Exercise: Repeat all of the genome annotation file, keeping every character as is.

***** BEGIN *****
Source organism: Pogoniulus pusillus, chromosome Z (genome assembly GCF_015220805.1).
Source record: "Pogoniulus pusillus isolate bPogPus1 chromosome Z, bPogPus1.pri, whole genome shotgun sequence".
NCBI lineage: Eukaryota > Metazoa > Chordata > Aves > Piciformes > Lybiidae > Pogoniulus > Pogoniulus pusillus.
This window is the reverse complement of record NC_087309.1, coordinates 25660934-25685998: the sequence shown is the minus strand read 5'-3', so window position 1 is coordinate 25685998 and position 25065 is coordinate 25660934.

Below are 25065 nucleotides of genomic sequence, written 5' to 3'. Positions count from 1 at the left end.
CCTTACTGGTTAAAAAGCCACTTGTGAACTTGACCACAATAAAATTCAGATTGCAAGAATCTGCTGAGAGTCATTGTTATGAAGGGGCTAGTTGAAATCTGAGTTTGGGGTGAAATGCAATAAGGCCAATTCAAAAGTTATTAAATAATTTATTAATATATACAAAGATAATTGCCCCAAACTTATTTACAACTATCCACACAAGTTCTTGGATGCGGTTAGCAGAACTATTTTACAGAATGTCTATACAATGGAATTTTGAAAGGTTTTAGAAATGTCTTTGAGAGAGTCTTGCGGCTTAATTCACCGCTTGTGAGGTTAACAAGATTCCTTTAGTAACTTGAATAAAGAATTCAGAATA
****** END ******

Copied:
Source organism: Pogoniulus pusillus, chromosome Z (genome assembly GCF_015220805.1).
Source record: "Pogoniulus pusillus isolate bPogPus1 chromosome Z, bPogPus1.pri, whole genome shotgun sequence".
NCBI lineage: Eukaryota > Metazoa > Chordata > Aves > Piciformes > Lybiidae > Pogoniulus > Pogoniulus pusillus.
This window is the reverse complement of record NC_087309.1, coordinates 25660934-25685998: the sequence shown is the minus strand read 5'-3', so window position 1 is coordinate 25685998 and position 25065 is coordinate 25660934.

Below are 25065 nucleotides of genomic sequence, written 5' to 3'. Positions count from 1 at the left end.
CCTTACTGGTTAAAAAGCCACTTGTGAACTTGACCACAATAAAATTCAGATTGCAAGAATCTGCTGAGAGTCATTGTTATGAAGGGGCTAGTTGAAATCTGAGTTTGGGGTGAAATGCAATAAGGCCAATTCAAAAGTTATTAAATAATTTATTAATATATACAAAGATAATTGCCCCAAACTTATTTACAACTATCCACACAAGTTCTTGGATGCGGTTAGCAGAACTATTTTACAGAATGTCTATACAATGGAATTTTGAAAGGTTTTAGAAATGTCTTTGAGAGAGTCTTGCGGCTTAATTCACCGCTTGTGAGGTTAACAAGATTCCTTTAGTAACTTGAATAAAGAATTCAGAATA